Gigs offer world of opportunity
IMAGINE discovering you could work half the number of hours you now do, in a similar role, without losing income.
Alecia Braven had this revelation after giving up working full time to have children. With a background in law and investment banking, she became a freelance business consultant. Now a mum to Archie, 4, and Indigo, 2, she is never looking back.
“Consulting gives me the best of both worlds,” Ms Braven said. “It allows me to be engaged on challenging corporate projects, while giving me the flexibility to spend time with my …family.”
That flexibility has also enabled her to follow her creative passion; making and selling jewellery stands. While consulting lacks job security, her benefits outweigh the risks.
“The money is considerably better than a permanent salary and I have developed a huge variety of skills,” Ms Braven said. “I also love that as an external consultant, you stay outside of company politics.”
The increasing number of consulting roles is part of the rise of the “gig economy”, and the ABS estimates there are more than one million independent contractors nationwide. That equals 9 per cent of those employed and is up from 980,000 five years ago.
“It no longer makes sense for big companies to keep people on staff permanently when work flows up and down,” Ms Braven said. “There is such a variety of skills needed today that employers are better to get the right person for a specific task and have it done more effectively, than upskilling a permanent employee for an area they may not use again.”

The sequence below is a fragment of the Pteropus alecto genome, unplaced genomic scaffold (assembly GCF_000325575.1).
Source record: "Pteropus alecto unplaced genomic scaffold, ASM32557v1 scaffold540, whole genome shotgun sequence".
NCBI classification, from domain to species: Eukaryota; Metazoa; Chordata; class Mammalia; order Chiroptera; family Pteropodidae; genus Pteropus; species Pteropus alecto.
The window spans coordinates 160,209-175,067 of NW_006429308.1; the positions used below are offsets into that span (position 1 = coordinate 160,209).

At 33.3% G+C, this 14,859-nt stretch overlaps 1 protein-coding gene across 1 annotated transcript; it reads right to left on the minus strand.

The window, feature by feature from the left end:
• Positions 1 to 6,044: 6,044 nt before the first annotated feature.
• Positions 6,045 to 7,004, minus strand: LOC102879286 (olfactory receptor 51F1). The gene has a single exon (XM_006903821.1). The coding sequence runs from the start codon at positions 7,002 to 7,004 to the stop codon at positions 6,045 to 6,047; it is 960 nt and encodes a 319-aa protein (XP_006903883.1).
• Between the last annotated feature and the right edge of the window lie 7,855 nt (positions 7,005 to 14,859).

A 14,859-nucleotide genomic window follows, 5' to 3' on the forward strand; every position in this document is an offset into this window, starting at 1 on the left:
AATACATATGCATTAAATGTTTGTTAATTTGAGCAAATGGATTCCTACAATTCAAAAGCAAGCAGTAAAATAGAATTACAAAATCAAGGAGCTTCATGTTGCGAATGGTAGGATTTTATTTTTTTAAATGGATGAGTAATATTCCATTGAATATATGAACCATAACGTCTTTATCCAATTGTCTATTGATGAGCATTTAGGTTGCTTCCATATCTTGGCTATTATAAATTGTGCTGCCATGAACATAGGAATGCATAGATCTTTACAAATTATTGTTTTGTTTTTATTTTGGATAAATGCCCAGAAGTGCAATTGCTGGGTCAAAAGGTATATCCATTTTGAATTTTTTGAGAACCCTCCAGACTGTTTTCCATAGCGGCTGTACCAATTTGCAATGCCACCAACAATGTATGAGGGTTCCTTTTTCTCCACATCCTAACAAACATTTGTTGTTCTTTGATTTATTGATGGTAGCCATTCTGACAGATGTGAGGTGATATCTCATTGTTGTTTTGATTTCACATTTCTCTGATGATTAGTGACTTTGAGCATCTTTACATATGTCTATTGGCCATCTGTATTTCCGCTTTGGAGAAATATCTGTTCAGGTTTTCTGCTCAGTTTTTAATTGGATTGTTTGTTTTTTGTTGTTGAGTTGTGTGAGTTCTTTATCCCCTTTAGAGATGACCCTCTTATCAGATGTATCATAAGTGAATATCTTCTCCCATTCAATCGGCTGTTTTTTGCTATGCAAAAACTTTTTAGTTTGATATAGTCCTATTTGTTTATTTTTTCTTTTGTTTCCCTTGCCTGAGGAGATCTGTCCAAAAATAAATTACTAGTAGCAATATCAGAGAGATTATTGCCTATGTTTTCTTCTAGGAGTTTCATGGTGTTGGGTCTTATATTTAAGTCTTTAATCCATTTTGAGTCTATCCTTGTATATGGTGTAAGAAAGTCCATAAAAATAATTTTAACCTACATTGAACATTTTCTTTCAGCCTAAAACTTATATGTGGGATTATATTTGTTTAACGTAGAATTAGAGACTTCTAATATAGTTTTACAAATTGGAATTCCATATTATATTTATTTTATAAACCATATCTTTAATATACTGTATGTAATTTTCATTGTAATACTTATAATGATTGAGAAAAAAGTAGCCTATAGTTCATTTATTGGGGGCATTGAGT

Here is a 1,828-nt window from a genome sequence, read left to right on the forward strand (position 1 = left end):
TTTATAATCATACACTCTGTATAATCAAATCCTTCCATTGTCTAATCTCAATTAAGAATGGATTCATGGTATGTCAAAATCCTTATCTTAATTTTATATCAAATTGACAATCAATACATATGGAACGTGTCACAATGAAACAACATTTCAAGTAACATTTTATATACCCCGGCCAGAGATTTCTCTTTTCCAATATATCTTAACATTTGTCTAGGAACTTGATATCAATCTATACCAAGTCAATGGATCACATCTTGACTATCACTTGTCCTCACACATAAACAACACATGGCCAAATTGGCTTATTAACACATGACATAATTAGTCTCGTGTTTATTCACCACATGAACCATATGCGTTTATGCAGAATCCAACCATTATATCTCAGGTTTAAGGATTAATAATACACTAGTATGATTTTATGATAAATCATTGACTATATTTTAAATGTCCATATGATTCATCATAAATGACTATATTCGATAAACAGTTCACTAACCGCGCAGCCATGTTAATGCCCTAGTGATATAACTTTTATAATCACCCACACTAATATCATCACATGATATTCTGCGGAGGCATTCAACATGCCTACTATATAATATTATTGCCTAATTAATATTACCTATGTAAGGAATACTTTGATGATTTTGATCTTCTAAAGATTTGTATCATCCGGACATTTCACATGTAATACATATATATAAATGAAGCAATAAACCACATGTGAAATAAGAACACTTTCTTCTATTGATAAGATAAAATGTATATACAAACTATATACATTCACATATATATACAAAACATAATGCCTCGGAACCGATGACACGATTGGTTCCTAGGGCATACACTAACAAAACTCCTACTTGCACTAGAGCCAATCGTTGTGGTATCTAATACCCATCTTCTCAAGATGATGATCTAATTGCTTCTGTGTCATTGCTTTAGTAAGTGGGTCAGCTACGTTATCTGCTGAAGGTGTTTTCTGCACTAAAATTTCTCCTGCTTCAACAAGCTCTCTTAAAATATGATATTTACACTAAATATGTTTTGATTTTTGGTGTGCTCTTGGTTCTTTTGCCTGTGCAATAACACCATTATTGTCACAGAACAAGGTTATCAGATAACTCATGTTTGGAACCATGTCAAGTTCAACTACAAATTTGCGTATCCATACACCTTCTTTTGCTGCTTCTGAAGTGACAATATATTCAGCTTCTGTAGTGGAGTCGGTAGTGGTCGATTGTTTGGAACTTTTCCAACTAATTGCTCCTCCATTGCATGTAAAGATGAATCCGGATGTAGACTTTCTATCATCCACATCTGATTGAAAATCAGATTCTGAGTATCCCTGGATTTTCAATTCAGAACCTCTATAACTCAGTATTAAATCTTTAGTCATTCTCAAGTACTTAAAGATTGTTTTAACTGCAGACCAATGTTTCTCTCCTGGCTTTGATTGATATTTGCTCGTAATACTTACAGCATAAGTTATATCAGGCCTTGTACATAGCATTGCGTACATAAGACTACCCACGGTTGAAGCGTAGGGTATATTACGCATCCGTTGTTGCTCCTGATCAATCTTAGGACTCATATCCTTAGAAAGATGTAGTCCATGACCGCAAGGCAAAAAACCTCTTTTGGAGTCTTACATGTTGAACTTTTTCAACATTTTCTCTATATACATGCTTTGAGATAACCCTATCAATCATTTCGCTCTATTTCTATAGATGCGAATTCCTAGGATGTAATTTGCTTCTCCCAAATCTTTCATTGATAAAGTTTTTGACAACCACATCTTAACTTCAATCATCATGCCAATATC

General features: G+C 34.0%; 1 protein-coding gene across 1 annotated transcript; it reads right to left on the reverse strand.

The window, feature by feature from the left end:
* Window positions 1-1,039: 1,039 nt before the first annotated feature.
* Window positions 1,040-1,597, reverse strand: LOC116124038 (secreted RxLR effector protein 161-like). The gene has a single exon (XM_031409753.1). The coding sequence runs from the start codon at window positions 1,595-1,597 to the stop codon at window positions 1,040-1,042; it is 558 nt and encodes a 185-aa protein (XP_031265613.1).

Ms Braven got started by joining consultancy platform Expert360, which connects companies with 15,000 consultants across 90 countries.
Expert360’s recent “Getting Trendy” report found 48 per cent of companies planned a 20 per cent ratio of contingent staff by 2020. The research said the most in-demand consultant skills were in project management, process improvement, data science and analysis, financial modelling and business transformation.
Of course, it is not all easy and consultants need to be agile to work with many businesses.
“Each company operates differently and has its own challenges,” Ms Braven said. “You need to quickly assess the situation and the people and get up to speed to ensure no major delays in becoming productive for your client. They are paying great money for your services and have usually engaged you due to a critical need within their business.”
NEVER LOOKING BACK: Alecia Braven is a successful freelance business consultant – and mum of two, Archie and Indigo. Picture: JENNY EVANS